Graduate Student Research Funding | 2021 - 2022 Academic Year
Power, Exclusion, and Identity: The Politics of the Muslim Disadvantage in India
While existing work finds that for marginalized groups in democracies, gaining political representation can often lead to further progress for these group, for Indian Muslims winning political office in one election cycle lowers the likelihood of winning in the next cycle. This project studies the mechanisms that drive this puzzling pattern. Specifically, this work examines how the gains in power for Muslims can divide the community along sub-identities and unify the majority group along their religious identity. The findings shed light on why marginalized groups can remain divided on their approach to politics, even during an era of rising majoritarianism.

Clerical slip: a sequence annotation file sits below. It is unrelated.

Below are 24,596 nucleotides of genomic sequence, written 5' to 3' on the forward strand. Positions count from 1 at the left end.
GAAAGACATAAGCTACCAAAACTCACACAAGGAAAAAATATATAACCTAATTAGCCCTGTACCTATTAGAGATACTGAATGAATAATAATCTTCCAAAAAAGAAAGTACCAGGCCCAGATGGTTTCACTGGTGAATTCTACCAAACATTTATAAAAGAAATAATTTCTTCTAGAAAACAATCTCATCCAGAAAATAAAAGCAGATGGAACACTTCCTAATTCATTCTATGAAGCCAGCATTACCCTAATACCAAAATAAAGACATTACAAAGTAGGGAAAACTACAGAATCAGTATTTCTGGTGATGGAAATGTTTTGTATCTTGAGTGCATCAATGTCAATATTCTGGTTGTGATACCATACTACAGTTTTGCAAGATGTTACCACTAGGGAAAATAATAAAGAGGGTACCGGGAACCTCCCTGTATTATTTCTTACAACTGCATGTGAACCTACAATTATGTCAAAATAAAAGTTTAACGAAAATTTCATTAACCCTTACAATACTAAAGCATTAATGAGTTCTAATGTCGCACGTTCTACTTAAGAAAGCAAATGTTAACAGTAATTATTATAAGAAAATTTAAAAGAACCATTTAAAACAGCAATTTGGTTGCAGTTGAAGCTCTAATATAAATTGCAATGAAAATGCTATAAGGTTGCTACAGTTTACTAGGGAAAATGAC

Feyaad Allie, Department of Political Science
Feyaad Allie is PhD candidate in political science at Stanford University. Allie is also a 2017 National Science Foundation Graduate Research Fellow and a Stanford E.D.G.E Doctoral Fellow. His research interests include minority representation, identity and religious politics, and intergroup-relations. Allie's dissertation project studies the causes and consequences of the Muslim disadvantage in India. His work combines administrative election data, original surveys, and interviews and participants observations conducted in the field to study why marginalized groups remain excluded from politics. Allie received his BA in government from Dartmouth College in 2016.